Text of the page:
Cognitive Profile: Academic Achievement: Charles A. Letteri
The aim of this chapter is to provide the teacher, and other educational personnel, with an understanding of the basic cognitive principles of learning and examples of their application.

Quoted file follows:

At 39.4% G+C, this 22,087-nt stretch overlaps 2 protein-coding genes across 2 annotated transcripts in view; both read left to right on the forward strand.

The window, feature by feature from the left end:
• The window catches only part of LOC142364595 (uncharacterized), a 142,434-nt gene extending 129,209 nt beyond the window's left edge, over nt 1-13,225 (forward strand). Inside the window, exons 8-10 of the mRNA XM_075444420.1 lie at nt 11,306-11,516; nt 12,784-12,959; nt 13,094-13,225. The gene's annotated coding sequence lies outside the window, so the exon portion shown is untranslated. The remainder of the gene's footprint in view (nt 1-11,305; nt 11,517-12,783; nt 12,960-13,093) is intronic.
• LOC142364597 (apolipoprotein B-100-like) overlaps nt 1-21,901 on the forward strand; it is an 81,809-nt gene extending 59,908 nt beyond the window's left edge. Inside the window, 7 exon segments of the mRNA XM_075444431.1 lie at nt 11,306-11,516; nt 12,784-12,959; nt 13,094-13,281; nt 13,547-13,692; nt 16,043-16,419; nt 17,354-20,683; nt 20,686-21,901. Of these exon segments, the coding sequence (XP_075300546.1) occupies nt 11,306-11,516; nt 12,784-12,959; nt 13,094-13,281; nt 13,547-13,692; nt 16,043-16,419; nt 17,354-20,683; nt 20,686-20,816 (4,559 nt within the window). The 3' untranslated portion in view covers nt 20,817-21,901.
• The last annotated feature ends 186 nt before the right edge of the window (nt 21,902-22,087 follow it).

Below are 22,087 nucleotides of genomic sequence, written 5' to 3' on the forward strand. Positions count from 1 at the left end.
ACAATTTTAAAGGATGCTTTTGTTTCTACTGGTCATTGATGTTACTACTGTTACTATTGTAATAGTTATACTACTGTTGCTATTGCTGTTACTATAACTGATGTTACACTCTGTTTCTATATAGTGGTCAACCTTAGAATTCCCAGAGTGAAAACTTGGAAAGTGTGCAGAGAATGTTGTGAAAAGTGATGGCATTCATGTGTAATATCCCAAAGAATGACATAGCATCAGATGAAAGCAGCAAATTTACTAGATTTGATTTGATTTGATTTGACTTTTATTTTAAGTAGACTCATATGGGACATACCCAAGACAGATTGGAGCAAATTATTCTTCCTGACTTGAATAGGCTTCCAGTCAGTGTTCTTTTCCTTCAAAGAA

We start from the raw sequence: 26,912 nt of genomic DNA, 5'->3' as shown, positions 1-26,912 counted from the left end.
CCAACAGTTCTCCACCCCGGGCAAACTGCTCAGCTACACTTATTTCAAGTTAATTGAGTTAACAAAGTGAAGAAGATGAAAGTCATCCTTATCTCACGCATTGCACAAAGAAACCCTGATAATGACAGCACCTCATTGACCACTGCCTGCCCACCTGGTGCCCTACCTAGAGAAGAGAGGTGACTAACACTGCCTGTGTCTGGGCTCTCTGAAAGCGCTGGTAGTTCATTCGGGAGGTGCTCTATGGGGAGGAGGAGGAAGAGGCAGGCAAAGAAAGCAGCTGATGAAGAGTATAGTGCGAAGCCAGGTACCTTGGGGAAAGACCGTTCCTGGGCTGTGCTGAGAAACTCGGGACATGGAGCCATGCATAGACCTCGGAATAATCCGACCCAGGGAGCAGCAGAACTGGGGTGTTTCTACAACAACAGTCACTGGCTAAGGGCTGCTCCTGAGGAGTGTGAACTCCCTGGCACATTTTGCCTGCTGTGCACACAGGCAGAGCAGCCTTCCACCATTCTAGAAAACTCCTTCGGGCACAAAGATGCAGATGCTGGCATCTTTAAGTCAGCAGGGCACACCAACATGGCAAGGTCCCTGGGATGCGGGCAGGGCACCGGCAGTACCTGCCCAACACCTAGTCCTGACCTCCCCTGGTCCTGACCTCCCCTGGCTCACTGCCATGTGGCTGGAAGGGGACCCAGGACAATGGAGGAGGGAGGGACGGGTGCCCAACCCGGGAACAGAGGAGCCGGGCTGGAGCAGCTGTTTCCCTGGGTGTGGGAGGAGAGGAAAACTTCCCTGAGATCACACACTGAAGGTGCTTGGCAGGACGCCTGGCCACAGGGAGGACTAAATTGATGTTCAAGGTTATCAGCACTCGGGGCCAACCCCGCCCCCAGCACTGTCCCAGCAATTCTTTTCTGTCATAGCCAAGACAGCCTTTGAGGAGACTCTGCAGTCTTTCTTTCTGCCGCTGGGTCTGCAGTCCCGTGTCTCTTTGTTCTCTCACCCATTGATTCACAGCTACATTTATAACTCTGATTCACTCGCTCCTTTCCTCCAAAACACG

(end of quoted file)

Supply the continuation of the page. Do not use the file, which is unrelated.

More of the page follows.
"Learning how to learn" is fast becoming a phrase commonly used by educators in discussing the aims and goals of education. Practitioners and researchers alike use it, intimating that if individuals could learn how to learn, academic performance would improve; that if cognitive skills could be developed to a high level in school, success in learning would be greater whether in or out of school. However, schools have not concentrated on teaching individuals basic, prerequisite cognitive skills and strategies that are needed to be successful in learning tasks. As Jordan (1973) stated, "How to learn is itself something that has to be learned, though it is rarely taught in the schools." Labouvie, Liwin, & Urberg (1975) referred to the necessity for the "how to learn curriculum" when he stated, "If we hope to eventually exploit the individual difference in the optimization of instruction, we must first establish a sound theoretical base vis-a-vis basic cognitive processes, abilities and external variables affecting them." Information processing provides the basis for a "learning how to learn" theory, with direct implications for teaching strategies and teacher education.